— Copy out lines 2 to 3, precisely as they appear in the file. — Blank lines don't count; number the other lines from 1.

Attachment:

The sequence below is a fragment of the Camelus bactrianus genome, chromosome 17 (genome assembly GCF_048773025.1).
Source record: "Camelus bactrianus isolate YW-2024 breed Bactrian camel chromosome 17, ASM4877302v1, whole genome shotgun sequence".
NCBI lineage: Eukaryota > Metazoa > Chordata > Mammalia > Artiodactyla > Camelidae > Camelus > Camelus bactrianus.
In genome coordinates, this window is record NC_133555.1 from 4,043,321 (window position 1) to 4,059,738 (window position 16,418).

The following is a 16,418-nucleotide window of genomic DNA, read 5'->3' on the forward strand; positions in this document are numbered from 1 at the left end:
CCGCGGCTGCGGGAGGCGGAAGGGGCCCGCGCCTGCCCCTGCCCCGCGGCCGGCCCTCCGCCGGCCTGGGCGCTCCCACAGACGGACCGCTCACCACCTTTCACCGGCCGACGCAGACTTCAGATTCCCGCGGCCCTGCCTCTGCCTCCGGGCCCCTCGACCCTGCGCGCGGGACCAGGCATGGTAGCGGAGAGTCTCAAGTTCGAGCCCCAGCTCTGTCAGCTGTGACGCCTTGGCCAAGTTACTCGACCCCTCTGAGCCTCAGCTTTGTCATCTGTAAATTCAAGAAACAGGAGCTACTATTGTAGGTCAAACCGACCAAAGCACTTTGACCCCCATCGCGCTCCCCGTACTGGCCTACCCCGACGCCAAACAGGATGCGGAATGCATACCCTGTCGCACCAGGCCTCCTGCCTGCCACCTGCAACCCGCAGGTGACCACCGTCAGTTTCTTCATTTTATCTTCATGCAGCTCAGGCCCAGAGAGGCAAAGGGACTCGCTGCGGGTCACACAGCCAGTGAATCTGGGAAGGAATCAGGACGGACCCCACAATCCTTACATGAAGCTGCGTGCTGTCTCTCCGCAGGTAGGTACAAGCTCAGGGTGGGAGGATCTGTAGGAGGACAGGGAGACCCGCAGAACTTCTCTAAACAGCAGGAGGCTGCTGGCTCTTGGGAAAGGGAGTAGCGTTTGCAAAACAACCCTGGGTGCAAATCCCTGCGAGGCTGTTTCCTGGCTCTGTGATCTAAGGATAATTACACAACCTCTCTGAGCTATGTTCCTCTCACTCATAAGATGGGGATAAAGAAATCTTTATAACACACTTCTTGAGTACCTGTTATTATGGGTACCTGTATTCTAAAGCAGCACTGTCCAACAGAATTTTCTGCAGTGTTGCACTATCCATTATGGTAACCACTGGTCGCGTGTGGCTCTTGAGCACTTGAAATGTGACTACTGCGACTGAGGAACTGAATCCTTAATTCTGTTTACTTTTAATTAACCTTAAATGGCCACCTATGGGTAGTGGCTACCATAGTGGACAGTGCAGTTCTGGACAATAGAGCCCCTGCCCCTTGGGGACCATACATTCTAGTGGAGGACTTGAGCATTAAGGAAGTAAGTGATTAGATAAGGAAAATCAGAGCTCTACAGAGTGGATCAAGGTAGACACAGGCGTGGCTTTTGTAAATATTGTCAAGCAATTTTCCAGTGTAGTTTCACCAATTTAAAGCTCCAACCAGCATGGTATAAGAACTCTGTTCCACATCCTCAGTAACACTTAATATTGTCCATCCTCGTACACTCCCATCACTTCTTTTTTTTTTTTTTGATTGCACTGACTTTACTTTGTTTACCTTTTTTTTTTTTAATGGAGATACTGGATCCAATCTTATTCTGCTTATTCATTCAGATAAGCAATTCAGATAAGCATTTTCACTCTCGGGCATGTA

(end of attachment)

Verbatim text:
Source record: "Camelus bactrianus isolate YW-2024 breed Bactrian camel chromosome 17, ASM4877302v1, whole genome shotgun sequence".
NCBI lineage: Eukaryota > Metazoa > Chordata > Mammalia > Artiodactyla > Camelidae > Camelus > Camelus bactrianus.